AN ISLE of Wight family has spoken about how their twin babies' lives were saved, thanks to the extraordinary care they received after a rare condition was discovered.

“Professor Asma saved our babies’ lives, there’s no doubt about that,” said Nichola Luther, whose twin boys were born on April 4, 2020, at the start of the Covid pandemic.

Nichola, 42, and husband Pete, 44, of Wootton, were thrilled to discover they were having twins, two little brothers for their son Sebastian.

But at 18 weeks a pregnancy scan picked up a 22 per cent difference in the twins’ sizes and two weeks later a 29 per cent difference.

A scan at 24 weeks and blood flow in the brain levels tested at Southampton Hospital was when the consultant, Dr Raji Parasuraman contacted the team at St George’s Hospital in London and spoke with Professor Basky Thilaganathan, famed for his work which is aired on Channel 4's Baby Surgeons: Delivering Miracles. He wanted them to be seen immediately by the fetal team.

“This was the first time we met Professor Asma Khalil who diagnosed a condition called TAPS,” said Nichola.

“Asma was very calm and reassuring, speaking to us about options but at this point one of the twins, Asher, was showing signs of cardiac distress so we had to be quick with our decision.

“As TAPS is so rare there is not much evidence on outcomes but we knew we had to have the laser surgery or lose one or possibly both babies.”

It can be defined as a slow transfer of blood between the babies making one baby anaemic (low blood levels) and the other polycythaemic (high blood levels).

After the successful laser surgery, Nichola was closely monitored, only leaving the house for scans and check-ups, but at 28 weeks her waters broke.

Nichola faced a dilemma. She knew she was unable to have the babies on the Island, as they needed a neonatal unit with more advanced care. That’s when the coastguard stepped in!

“We went to St Mary’s Hospital and Pete, myself and a midwife were flown across to Southampton — we joked it was exciting and very worrying at the same time.”

Meanwhile the Covid pandemic was raging.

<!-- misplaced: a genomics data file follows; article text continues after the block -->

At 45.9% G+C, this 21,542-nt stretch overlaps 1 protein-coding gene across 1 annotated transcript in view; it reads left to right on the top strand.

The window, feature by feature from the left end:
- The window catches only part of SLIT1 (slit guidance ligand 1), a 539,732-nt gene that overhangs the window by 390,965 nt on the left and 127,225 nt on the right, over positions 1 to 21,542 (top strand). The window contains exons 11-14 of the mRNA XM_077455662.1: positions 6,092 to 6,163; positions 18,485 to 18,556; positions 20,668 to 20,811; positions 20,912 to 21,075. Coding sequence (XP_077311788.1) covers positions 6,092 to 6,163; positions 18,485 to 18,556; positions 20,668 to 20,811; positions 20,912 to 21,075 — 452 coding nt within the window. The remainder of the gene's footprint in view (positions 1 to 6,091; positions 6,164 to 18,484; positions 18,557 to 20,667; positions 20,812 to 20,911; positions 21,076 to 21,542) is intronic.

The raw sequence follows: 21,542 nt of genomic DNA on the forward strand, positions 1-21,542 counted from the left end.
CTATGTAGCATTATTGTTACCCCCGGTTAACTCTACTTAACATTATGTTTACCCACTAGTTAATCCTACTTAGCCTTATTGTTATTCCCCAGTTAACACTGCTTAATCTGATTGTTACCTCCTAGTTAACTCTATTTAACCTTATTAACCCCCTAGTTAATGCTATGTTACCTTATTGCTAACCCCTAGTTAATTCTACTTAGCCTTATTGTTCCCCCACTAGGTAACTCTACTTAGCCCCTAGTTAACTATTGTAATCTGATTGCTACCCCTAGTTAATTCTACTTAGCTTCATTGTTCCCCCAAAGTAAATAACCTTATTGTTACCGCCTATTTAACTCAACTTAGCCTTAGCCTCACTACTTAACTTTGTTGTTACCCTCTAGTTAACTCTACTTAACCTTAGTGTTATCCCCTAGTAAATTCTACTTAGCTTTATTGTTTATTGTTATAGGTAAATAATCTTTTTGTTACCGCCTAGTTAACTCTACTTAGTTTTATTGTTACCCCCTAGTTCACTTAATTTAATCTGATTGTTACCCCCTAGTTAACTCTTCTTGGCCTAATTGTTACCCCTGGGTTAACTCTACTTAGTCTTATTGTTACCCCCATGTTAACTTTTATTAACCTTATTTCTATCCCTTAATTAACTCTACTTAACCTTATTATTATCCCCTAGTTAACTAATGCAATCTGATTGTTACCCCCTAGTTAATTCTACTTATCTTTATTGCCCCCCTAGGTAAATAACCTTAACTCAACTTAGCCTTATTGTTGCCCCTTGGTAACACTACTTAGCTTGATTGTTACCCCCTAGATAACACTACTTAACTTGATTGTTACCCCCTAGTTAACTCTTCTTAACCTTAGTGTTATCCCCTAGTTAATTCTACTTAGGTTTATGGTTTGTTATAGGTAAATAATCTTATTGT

“Pete had been with me but suddenly visitors were banned and on top of that I wouldn’t be able to see our little boy Sebby, only two years old, who was being looked after by my parents on the Island, for a very long time. So I was alone and missed them both terribly.

“Our lifesaver was when one of the midwives arranged for Pete to stay in her friend’s flat who was also a midwife, but in New Zealand and unable to come back. So he’d at least be able to be at the birth.”

A few days later, at 29 weeks, Nichola needed an emergency c-section.

“Pete was able to be with me, but the boys were taken straight afterwards to neonatal and I saw them about five hours later. Pete wasn’t allowed to see them, it was heartbreaking, and he didn’t get to see them at all for four weeks.”

Asher weighed 2lbs10 and Leo 1lb15 and spent just under four weeks in Southampton.

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“I was discharged after five days but only one parent was allowed in so while I could see Pete and stayed with him at the flat, he wasn’t able to see his boys and we were missing Sebby desperately.”

The boys were then moved to St Mary's Hospital, and the family were reunited.

“After a week home, Pete was able to see the boys every day and I established breastfeeding. The boys thrived and we took them home on May 25.

"Leo was 4lbs and Asher 4lb 6oz, so still tiny and there were a few hurdles to overcome, but they are just amazing, happy, gorgeous miracles.”

Nichola is passionate about raising awareness of TAPS and also wants mums to be reassured by her story.

“TAPS really is incredibly rare and I hope that across the country fetal medicine teams and all health practitioners who deal with multiple births will continue to learn more about the condition through the excellent work of Asma and her team, which will lead to saving more babies like Asher and Leo.

"Thank you Asma for saving our babies, we will be forever grateful.”

More than 1,500 healthcare professionals have benefitted from the expertise of Professor Asma, clinical lead at the Twins Trust Centre of Research and Clinical Excellence.

The charity partnered with St George’s University Hospitals NHS Foundation Trust to help all maternity units in the UK improve care and save babies’ lives.

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